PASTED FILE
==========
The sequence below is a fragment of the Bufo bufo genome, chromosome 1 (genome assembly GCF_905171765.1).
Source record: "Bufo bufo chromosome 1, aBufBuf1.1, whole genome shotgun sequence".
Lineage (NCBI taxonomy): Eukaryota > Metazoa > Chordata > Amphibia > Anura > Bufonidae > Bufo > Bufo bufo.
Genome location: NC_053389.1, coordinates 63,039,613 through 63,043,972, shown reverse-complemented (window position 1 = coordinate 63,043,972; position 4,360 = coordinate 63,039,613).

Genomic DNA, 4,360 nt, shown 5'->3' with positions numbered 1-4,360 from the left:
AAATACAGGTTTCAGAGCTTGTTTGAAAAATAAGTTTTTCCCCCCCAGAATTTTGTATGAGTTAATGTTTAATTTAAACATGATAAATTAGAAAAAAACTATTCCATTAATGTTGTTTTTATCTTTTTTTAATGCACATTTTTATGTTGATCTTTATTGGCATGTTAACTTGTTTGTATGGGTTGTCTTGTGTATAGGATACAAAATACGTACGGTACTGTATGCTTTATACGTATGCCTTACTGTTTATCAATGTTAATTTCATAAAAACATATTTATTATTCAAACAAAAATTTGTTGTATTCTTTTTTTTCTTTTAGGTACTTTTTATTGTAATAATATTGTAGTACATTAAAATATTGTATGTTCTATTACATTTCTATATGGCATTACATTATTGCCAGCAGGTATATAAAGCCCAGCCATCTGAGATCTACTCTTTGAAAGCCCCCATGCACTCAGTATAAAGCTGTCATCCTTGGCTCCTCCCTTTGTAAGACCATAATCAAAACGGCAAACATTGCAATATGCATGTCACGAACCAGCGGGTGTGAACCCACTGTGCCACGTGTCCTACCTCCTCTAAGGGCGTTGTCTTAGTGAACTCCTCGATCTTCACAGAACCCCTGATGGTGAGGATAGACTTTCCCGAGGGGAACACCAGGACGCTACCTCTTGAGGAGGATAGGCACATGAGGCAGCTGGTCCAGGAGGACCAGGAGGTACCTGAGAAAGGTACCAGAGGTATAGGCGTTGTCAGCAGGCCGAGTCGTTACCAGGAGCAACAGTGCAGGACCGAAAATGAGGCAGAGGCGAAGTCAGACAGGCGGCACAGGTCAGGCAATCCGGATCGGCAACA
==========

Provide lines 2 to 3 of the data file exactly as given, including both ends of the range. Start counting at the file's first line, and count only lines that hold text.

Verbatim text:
Source record: "Bufo bufo chromosome 1, aBufBuf1.1, whole genome shotgun sequence".
Lineage (NCBI taxonomy): Eukaryota > Metazoa > Chordata > Amphibia > Anura > Bufonidae > Bufo > Bufo bufo.